- Design Team:Richard Francis-Jones (Design Director) Jeff Morehen, Geoff Croker, William Pritchard, Lina Sjogren, Annie Hensley, Andrew Chung, David Moody, Fleur Downey, Iain Blampied, Laura Vallentine, Amanda Bey, Bradley Kerr, Nic Patman, Marco Coetzee, Jessica Kairnes, Lance White, Estelle Roman, Natalie McEvoy, Phoebe Pape, Richard Black
- Contractor:Multiplex Australia
- Structural Engineer:Taylor Thomson Whitting, Taylor Thomson Whiting
- Civil Engineer:Taylor Thomson Whitting, Taylor Thomson Whiting
- Building Services:Murchie Consulting
- Access Consultant:Engineer Before Compliance
- Building Surveyor:Certis
- Theatre Planner:Schuler Shook
- Acoustic Design:Acoustic Studio
- Wayfinding:Buro North
- Waste Consultant:Closed Loop
- Specialist Lighting:Steensen Varming
- City:Narre Warren
Text description provided by the architects. Bunjil Place is a library, a performance theatre, a public gathering space, a place of exhibition, gallery and display, a flexible and experimental space for events, lectures, debate and celebration, it is a help point, a service centre and a place of work and collaboration. Above all perhaps, it is a place where all of this overlaps and interconnects and at the centre is the interconnecting fluid form of the foyer gathering space, a non-hierarchical space that unifies the complex.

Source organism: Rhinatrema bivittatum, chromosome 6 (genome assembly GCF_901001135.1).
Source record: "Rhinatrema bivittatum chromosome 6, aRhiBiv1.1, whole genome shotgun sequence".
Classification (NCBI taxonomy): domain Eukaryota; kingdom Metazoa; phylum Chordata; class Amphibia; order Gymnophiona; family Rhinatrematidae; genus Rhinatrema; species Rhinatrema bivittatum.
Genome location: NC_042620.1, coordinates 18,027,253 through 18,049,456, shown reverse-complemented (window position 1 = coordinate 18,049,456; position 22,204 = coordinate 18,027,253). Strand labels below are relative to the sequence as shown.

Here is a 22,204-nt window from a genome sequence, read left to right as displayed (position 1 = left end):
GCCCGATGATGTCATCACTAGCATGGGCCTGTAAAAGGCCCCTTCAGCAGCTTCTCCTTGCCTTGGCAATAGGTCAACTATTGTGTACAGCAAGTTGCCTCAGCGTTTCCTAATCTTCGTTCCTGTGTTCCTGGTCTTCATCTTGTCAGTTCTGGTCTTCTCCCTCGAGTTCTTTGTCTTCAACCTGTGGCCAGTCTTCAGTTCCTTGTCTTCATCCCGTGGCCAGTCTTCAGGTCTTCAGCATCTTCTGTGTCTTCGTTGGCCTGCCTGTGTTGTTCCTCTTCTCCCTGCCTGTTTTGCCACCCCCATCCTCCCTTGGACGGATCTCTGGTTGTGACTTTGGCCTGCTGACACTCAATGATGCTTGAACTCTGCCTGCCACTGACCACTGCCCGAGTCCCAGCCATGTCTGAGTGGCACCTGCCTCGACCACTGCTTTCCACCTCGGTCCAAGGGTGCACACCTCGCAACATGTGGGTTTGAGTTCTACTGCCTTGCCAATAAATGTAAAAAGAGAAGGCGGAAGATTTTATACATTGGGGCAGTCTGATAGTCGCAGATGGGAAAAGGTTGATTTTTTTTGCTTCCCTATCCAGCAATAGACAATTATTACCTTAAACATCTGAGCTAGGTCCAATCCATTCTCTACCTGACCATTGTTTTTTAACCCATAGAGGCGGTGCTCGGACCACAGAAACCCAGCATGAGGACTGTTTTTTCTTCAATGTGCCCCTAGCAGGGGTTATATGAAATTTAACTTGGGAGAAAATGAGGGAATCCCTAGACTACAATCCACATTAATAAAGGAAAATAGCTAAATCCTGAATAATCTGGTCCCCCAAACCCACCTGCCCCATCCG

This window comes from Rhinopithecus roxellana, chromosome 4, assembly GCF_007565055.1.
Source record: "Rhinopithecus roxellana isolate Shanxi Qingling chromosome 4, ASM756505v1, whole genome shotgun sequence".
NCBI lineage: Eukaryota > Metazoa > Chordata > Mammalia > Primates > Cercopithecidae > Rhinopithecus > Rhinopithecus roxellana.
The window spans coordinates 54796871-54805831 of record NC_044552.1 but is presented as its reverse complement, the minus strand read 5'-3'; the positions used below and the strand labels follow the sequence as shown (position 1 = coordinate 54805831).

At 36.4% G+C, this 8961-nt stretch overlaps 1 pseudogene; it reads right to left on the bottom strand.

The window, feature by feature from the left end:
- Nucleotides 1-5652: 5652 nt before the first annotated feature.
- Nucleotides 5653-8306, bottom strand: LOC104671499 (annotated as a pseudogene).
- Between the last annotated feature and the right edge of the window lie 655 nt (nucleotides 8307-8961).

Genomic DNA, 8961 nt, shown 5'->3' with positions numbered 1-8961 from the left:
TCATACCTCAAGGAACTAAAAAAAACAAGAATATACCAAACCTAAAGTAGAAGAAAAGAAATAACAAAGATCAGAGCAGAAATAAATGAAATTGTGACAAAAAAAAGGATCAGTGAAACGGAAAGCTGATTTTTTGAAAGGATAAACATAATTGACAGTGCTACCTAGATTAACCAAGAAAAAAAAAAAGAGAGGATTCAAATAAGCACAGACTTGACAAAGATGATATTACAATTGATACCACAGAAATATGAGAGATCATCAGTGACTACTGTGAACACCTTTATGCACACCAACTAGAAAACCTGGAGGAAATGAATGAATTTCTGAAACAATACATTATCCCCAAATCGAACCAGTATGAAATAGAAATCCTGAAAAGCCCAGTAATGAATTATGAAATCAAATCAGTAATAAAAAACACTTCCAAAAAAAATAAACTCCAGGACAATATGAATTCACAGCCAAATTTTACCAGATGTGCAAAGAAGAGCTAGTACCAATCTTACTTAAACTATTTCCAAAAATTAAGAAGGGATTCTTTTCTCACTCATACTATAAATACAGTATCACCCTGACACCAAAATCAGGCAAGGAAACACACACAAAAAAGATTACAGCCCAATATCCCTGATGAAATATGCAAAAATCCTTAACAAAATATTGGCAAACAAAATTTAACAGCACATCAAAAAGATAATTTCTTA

The design vision seeks to create authenticity and “place” or Narre Warren and the City of Casey. Thisis of prime importance given the identity loss that resulted from the development of the semi-rural residential towns into a major growth corridor and the rapid expansion of new housing developments.
The approach reinforces the history and diversityof the area and will help keep alive the stories that have shaped the community that continues to grow and evolve. Our sources of inspiration are that of Cathy Adams’ 2001 artwork, “The Meeting of Many Paths” and the Bunjil Eaglehawk; both central themes to the culture of the Boon Wurrung people of the Kulin Nation, the traditional owners and inhabitants of the land.
Bunjil Place’s identity reflects community values which is ‘to be the city of choice to live, work and raise a family.’ The precinct encourages an egalitarian and democratic use by all community members, and reflects the history and diversity of the area promoting civic pride. Inclusivity is considered with the opens spaces to congregate and dwell, active and passive thoroughfares and the encouragement of public gathering.
The success of the project is the result of an aspirational brief and long term collaboration with the client, consultants and integrated disciplines within fjmt. The response from the communityis extraordinary. Where once the community travelled long distances to access high culture, live entertainment and quality learning environments,a compelling local alternative avoids significant emissions and congestion generated in travelling to the city.